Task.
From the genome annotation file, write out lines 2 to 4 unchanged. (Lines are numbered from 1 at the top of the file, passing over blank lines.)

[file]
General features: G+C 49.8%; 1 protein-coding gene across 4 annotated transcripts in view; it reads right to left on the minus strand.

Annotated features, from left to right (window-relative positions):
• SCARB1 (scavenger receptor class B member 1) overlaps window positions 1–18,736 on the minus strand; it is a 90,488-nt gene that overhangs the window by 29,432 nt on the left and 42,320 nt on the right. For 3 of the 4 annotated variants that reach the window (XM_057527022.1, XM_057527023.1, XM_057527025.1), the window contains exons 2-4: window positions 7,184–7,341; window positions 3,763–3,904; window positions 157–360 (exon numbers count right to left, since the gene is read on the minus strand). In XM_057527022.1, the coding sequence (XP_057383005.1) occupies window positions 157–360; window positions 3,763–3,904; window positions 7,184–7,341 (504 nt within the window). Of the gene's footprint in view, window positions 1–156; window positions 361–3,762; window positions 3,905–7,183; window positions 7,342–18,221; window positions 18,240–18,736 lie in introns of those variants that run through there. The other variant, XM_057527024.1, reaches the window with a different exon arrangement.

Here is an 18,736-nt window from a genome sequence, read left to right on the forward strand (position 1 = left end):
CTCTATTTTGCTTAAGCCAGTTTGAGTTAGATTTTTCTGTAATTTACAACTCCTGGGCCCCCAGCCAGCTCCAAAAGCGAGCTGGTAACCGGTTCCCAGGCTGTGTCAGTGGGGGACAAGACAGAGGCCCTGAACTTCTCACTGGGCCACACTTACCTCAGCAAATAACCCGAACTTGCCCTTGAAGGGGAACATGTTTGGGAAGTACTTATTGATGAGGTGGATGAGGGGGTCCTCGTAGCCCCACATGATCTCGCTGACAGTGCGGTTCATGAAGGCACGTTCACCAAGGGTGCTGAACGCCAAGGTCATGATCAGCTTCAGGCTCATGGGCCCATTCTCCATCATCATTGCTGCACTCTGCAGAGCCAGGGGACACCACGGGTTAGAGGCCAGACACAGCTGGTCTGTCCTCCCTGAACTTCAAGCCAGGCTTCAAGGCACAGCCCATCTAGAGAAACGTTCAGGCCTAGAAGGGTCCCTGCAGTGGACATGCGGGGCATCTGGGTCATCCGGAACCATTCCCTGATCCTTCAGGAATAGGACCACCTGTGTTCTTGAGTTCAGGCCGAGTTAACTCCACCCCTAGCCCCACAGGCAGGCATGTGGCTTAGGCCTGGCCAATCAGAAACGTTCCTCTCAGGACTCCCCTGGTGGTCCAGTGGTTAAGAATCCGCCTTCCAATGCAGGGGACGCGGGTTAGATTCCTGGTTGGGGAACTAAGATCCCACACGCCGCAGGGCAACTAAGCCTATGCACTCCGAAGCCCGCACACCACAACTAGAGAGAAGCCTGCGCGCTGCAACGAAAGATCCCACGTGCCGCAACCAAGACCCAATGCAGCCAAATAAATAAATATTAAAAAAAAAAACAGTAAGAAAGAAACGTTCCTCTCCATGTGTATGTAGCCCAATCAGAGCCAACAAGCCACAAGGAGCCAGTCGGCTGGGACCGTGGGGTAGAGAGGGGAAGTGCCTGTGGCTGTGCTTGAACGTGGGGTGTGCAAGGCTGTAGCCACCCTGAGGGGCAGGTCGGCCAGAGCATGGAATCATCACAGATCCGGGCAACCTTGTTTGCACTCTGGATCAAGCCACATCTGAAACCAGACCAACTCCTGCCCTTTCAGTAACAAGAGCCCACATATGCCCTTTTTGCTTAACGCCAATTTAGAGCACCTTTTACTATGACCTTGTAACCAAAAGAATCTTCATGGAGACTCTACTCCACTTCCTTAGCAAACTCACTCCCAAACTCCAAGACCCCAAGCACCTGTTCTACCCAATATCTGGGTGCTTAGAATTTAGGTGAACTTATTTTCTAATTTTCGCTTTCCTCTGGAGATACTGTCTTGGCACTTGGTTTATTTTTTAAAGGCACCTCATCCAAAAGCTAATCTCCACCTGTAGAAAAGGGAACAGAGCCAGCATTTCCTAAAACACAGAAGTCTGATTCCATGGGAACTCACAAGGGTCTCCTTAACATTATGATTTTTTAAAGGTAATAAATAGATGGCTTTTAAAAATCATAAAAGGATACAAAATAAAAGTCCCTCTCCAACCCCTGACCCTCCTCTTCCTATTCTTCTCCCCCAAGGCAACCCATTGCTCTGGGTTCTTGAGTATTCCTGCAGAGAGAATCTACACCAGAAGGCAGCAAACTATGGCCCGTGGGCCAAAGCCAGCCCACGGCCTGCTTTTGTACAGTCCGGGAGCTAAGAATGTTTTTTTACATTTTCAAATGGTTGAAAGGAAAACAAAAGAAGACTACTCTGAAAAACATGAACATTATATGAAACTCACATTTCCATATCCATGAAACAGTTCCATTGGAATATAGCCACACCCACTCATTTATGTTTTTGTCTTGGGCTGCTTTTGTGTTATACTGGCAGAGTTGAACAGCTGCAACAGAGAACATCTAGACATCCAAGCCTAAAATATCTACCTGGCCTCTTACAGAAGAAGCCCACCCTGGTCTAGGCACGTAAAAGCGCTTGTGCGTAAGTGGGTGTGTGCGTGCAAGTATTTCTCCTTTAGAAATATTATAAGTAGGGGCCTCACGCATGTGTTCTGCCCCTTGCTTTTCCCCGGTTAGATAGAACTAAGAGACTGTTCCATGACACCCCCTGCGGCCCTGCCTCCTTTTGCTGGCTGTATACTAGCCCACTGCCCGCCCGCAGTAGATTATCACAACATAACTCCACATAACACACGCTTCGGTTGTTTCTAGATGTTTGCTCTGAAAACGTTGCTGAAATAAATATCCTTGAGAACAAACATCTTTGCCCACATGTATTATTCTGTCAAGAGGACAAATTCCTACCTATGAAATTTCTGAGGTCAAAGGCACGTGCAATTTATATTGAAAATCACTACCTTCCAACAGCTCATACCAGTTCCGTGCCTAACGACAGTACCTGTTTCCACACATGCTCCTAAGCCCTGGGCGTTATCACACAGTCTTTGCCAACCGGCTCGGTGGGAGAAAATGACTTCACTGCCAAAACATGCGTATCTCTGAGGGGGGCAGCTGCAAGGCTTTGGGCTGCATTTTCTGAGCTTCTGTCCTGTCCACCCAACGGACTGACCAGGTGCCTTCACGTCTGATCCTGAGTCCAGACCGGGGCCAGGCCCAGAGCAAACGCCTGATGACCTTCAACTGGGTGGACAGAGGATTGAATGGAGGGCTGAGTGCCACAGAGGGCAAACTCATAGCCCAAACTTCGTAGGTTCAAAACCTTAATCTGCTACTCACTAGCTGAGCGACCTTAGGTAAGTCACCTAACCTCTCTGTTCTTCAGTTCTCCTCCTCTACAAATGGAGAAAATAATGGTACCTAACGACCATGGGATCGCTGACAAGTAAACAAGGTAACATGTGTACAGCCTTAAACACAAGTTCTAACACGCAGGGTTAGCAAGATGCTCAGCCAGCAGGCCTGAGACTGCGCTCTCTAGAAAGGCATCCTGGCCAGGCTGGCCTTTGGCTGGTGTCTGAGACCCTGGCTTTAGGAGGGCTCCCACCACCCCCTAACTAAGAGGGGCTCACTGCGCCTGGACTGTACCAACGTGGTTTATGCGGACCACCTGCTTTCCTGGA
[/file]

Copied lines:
Annotated features, from left to right (window-relative positions):
• SCARB1 (scavenger receptor class B member 1) overlaps window positions 1–18,736 on the minus strand; it is a 90,488-nt gene that overhangs the window by 29,432 nt on the left and 42,320 nt on the right. For 3 of the 4 annotated variants that reach the window (XM_057527022.1, XM_057527023.1, XM_057527025.1), the window contains exons 2-4: window positions 7,184–7,341; window positions 3,763–3,904; window positions 157–360 (exon numbers count right to left, since the gene is read on the minus strand). In XM_057527022.1, the coding sequence (XP_057383005.1) occupies window positions 157–360; window positions 3,763–3,904; window positions 7,184–7,341 (504 nt within the window). Of the gene's footprint in view, window positions 1–156; window positions 361–3,762; window positions 3,905–7,183; window positions 7,342–18,221; window positions 18,240–18,736 lie in introns of those variants that run through there. The other variant, XM_057527024.1, reaches the window with a different exon arrangement.

Here is an 18,736-nt window from a genome sequence, read left to right on the forward strand (position 1 = left end):